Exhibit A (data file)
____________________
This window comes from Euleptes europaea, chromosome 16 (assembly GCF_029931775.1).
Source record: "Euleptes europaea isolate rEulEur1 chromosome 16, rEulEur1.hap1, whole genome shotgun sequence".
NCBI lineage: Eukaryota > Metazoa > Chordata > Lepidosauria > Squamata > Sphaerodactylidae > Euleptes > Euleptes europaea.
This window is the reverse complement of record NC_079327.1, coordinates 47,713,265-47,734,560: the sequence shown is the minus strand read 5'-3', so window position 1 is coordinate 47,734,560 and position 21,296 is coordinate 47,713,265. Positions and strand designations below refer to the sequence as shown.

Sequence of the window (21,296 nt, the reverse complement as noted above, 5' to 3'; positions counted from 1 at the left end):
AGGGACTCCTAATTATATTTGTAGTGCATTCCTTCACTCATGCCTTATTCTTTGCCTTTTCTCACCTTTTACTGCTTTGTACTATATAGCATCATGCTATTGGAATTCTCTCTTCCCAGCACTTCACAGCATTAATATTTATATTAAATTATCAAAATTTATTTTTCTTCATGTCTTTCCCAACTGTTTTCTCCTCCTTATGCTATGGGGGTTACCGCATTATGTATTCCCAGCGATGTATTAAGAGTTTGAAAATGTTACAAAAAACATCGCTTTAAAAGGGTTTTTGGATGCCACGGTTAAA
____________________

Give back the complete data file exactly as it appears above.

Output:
This window comes from Euleptes europaea, chromosome 16 (assembly GCF_029931775.1).
Source record: "Euleptes europaea isolate rEulEur1 chromosome 16, rEulEur1.hap1, whole genome shotgun sequence".
NCBI lineage: Eukaryota > Metazoa > Chordata > Lepidosauria > Squamata > Sphaerodactylidae > Euleptes > Euleptes europaea.
This window is the reverse complement of record NC_079327.1, coordinates 47,713,265-47,734,560: the sequence shown is the minus strand read 5'-3', so window position 1 is coordinate 47,734,560 and position 21,296 is coordinate 47,713,265. Positions and strand designations below refer to the sequence as shown.

Sequence of the window (21,296 nt, the reverse complement as noted above, 5' to 3'; positions counted from 1 at the left end):
AGGGACTCCTAATTATATTTGTAGTGCATTCCTTCACTCATGCCTTATTCTTTGCCTTTTCTCACCTTTTACTGCTTTGTACTATATAGCATCATGCTATTGGAATTCTCTCTTCCCAGCACTTCACAGCATTAATATTTATATTAAATTATCAAAATTTATTTTTCTTCATGTCTTTCCCAACTGTTTTCTCCTCCTTATGCTATGGGGGTTACCGCATTATGTATTCCCAGCGATGTATTAAGAGTTTGAAAATGTTACAAAAAACATCGCTTTAAAAGGGTTTTTGGATGCCACGGTTAAA